Even more than the gain in resolution, the extension of the dynamic range and colour depth really makes a difference in terms of image quality. Because the colour gradation is more progressive, many more intermediate shades between different colours can be obtained on the screen, without the phenomenon of posterisation, which causes bands of different shades to appear instead of a true gradation. On the other hand, the additional information to be transmitted between the UHD 4K source and the UHD 4K TV or UHD 4K projector requires more bandwidth.

HDMI Forum certifications

The HDMI Forum is the official body behind the HDMI standard. Hundreds of brands of audio-video equipment manufacturers adhere to it and comply with its standards, which guarantees the interoperability of the different devices connected to each other in HDMI, whatever their brand.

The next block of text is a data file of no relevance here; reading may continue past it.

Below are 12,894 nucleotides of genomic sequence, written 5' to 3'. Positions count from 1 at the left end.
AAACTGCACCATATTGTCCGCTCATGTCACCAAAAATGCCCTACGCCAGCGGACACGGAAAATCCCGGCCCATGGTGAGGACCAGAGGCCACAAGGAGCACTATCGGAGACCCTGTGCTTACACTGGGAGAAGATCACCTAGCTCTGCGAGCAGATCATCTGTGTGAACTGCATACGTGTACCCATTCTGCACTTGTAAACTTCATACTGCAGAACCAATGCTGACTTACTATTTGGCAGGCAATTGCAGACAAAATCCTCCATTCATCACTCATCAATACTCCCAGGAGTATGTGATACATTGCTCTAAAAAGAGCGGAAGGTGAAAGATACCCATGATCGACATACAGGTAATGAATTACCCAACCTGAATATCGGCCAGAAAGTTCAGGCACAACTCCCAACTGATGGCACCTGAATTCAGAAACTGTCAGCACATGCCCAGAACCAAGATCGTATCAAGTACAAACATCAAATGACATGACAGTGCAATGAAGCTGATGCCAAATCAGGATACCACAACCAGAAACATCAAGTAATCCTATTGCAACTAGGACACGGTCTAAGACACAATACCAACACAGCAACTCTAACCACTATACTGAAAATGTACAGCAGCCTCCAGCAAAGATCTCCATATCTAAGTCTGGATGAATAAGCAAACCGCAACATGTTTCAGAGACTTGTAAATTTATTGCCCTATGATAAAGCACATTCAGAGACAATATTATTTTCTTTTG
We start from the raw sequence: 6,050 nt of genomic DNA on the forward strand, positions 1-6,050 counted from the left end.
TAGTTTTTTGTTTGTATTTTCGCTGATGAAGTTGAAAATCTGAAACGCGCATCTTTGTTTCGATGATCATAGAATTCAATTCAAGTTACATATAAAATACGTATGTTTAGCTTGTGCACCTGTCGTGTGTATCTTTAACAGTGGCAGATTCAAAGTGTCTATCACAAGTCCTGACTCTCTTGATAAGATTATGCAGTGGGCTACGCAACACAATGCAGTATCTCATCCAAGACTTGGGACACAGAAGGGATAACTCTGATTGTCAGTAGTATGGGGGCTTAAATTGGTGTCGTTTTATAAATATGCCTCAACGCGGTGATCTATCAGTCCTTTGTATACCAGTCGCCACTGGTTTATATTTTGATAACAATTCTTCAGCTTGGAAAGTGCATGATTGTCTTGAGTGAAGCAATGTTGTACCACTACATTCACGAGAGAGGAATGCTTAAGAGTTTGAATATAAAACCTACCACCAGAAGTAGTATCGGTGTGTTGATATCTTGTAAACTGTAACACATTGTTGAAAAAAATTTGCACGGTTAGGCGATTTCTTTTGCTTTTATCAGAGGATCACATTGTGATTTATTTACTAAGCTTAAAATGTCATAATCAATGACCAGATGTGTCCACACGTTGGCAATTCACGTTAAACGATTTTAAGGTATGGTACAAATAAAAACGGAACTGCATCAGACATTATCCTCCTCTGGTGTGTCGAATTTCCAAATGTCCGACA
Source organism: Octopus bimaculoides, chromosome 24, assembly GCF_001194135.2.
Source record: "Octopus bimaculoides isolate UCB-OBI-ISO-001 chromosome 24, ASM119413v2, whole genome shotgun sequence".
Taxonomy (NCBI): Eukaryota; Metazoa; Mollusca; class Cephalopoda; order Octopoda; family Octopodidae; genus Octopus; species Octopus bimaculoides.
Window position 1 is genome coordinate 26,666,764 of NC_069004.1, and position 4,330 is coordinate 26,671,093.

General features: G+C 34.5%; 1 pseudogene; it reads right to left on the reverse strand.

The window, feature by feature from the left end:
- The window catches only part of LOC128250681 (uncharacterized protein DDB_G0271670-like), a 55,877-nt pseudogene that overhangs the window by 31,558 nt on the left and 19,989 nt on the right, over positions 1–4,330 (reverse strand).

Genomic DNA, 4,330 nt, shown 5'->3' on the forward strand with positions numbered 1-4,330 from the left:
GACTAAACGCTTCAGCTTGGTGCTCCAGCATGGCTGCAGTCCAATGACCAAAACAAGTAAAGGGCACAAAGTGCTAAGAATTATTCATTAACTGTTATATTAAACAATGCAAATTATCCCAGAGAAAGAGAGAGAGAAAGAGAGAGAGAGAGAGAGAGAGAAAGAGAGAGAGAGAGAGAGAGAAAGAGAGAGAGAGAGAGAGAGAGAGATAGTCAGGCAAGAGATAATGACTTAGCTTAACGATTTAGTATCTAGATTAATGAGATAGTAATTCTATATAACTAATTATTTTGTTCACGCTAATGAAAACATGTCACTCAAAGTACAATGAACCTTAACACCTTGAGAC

In addition to defining the HDMI standard, the HDMI Forum offers a certification program for HDMI cables based on their performance and their ability to carry different types of audio and video streams (mainly according to the data rate they allow):

Standard HDMI cable


Compatible with the 720p and 1080i resolutions used for the transmission of TV programmes via DTT, cable and satellite.

Standard HDMI cable with Ethernet


  • Compatible with the 720p and 1080i resolutions used for the transmission of TV programmes via DTT, cable and satellite,
  • Presence of a specific channel dedicated to data transfer via a network. This functionality is only operational if the two connected devices integrate this possibility.

HDMI High Speed Cable

HDMI High Speed Certification

  • Compatible with HD 1080p and UHD 4K (24/25/30 fps) resolutions,
  • Support for 3D video,